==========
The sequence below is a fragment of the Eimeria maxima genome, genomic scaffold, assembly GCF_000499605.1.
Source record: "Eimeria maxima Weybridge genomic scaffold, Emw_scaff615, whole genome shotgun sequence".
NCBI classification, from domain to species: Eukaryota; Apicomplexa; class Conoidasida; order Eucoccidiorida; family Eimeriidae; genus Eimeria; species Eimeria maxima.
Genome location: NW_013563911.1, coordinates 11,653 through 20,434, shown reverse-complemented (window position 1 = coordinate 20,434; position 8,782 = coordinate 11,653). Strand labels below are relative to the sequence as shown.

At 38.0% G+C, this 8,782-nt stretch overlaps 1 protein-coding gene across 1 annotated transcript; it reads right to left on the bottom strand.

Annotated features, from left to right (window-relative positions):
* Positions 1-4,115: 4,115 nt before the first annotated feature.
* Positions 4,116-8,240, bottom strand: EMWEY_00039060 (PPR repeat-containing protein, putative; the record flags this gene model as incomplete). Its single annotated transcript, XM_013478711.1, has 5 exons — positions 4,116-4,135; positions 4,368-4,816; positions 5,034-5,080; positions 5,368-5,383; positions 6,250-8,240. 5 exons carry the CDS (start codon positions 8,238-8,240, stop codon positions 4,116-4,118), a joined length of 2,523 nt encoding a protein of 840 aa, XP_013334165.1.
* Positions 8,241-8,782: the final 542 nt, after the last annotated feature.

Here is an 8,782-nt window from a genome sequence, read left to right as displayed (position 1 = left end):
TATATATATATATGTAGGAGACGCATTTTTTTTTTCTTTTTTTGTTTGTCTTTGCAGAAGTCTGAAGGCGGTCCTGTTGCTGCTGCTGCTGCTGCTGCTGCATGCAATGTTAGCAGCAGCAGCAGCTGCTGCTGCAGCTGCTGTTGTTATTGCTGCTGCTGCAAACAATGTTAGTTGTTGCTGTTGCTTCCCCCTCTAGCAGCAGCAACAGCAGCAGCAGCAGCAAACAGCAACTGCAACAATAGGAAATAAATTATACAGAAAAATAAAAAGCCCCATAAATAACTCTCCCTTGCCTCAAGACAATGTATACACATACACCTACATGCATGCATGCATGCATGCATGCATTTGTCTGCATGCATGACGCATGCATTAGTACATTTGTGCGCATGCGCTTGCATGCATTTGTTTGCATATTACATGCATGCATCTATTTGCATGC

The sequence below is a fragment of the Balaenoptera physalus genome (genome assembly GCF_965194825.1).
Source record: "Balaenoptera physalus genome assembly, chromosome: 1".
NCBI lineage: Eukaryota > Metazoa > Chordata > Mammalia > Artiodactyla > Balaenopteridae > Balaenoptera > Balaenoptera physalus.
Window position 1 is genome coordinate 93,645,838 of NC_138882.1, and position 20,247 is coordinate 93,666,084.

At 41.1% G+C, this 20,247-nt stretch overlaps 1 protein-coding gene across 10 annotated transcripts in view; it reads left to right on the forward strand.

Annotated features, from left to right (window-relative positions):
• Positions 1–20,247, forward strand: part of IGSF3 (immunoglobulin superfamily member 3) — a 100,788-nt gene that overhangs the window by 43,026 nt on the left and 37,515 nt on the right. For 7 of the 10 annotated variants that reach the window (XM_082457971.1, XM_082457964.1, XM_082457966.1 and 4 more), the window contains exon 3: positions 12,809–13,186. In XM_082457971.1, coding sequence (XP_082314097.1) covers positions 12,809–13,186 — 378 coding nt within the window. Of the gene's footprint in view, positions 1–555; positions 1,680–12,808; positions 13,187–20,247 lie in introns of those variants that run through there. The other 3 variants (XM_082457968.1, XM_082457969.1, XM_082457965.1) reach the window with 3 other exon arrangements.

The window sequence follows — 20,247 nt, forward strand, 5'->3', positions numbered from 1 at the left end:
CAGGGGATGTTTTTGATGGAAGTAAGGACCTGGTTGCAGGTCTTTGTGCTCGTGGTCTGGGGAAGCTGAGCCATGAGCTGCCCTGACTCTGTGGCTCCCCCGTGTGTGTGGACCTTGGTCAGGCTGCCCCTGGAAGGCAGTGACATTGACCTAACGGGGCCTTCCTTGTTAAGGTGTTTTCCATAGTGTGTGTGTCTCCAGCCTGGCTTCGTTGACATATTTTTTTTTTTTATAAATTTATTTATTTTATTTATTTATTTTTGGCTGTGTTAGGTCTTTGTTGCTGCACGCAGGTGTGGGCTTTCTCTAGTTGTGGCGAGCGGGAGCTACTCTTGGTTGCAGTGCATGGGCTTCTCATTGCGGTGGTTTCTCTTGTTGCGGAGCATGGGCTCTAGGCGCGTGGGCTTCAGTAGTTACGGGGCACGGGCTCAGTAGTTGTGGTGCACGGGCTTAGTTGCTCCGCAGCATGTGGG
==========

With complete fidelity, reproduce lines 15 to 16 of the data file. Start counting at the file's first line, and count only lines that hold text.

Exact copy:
Window position 1 is genome coordinate 93,645,838 of NC_138882.1, and position 20,247 is coordinate 93,666,084.

At 41.1% G+C, this 20,247-nt stretch overlaps 1 protein-coding gene across 10 annotated transcripts in view; it reads left to right on the forward strand.